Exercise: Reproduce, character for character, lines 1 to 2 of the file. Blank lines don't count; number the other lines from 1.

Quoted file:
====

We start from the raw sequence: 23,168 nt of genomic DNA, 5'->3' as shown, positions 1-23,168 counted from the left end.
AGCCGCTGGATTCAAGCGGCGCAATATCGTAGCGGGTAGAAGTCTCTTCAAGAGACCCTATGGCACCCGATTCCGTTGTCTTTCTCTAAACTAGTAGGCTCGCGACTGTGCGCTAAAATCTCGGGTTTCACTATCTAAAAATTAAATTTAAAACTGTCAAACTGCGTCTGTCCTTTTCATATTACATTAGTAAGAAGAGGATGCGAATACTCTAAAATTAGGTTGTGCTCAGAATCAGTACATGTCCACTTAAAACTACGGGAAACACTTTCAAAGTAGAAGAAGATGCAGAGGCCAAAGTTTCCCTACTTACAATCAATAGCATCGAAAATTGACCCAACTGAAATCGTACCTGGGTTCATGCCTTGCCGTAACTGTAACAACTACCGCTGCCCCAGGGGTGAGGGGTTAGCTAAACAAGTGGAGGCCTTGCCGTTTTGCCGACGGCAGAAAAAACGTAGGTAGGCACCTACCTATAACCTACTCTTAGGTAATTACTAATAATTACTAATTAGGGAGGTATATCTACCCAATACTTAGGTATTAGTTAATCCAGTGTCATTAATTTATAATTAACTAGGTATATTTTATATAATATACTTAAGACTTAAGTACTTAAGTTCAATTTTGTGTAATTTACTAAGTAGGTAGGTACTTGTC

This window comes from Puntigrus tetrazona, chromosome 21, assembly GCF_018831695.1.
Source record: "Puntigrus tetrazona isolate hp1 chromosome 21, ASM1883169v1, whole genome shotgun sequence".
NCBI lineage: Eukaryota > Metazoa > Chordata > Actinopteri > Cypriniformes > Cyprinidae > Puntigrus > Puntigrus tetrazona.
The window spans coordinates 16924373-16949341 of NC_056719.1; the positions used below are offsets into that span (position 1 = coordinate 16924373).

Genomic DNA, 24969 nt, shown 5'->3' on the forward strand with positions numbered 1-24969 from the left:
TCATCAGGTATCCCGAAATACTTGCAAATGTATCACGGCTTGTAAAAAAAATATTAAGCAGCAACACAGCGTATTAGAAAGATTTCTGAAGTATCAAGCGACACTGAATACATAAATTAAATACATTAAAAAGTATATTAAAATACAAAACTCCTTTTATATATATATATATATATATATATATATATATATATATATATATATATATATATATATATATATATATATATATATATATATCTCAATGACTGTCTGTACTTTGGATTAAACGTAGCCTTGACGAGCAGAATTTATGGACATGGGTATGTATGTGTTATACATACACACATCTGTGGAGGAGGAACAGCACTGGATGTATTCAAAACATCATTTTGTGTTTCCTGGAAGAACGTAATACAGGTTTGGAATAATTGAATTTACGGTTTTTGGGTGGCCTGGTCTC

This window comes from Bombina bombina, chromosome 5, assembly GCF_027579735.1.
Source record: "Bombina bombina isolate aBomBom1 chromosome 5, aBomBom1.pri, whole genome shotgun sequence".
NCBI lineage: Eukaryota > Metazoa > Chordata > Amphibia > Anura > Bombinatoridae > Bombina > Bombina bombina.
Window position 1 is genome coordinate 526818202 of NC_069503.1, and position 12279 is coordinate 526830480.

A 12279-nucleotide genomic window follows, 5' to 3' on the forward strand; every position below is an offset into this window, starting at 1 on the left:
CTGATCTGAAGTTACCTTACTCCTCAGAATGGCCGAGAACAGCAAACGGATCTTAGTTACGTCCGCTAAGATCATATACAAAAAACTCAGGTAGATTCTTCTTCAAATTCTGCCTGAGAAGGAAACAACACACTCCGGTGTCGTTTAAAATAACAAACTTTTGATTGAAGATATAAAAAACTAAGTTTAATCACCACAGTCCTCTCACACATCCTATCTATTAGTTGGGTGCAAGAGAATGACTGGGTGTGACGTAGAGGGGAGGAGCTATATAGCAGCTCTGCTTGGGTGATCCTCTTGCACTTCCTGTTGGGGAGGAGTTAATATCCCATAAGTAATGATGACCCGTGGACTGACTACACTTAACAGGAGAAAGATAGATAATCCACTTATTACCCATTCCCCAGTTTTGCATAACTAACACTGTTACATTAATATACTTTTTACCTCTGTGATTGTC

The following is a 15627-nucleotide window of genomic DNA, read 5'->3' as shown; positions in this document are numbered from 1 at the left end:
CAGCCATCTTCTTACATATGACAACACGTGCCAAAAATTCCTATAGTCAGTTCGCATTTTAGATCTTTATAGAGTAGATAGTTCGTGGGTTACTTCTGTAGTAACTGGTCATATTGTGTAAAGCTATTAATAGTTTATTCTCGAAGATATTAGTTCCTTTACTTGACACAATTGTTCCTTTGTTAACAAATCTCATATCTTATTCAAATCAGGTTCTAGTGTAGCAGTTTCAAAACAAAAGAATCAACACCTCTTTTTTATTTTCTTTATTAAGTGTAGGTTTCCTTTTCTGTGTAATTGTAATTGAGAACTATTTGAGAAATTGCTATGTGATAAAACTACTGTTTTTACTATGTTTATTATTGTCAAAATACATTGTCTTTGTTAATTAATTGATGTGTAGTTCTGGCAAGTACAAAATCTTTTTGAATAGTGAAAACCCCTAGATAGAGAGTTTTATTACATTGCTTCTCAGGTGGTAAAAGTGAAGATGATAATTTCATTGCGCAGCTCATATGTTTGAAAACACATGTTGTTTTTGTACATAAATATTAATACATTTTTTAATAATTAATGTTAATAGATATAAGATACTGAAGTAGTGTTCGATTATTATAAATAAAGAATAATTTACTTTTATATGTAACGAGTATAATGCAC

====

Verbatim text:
We start from the raw sequence: 23,168 nt of genomic DNA, 5'->3' as shown, positions 1-23,168 counted from the left end.
AGCCGCTGGATTCAAGCGGCGCAATATCGTAGCGGGTAGAAGTCTCTTCAAGAGACCCTATGGCACCCGATTCCGTTGTCTTTCTCTAAACTAGTAGGCTCGCGACTGTGCGCTAAAATCTCGGGTTTCACTATCTAAAAATTAAATTTAAAACTGTCAAACTGCGTCTGTCCTTTTCATATTACATTAGTAAGAAGAGGATGCGAATACTCTAAAATTAGGTTGTGCTCAGAATCAGTACATGTCCACTTAAAACTACGGGAAACACTTTCAAAGTAGAAGAAGATGCAGAGGCCAAAGTTTCCCTACTTACAATCAATAGCATCGAAAATTGACCCAACTGAAATCGTACCTGGGTTCATGCCTTGCCGTAACTGTAACAACTACCGCTGCCCCAGGGGTGAGGGGTTAGCTAAACAAGTGGAGGCCTTGCCGTTTTGCCGACGGCAGAAAAAACGTAGGTAGGCACCTACCTATAACCTACTCTTAGGTAATTACTAATAATTACTAATTAGGGAGGTATATCTACCCAATACTTAGGTATTAGTTAATCCAGTGTCATTAATTTATAATTAACTAGGTATATTTTATATAATATACTTAAGACTTAAGTACTTAAGTTCAATTTTGTGTAATTTACTAAGTAGGTAGGTACTTGTC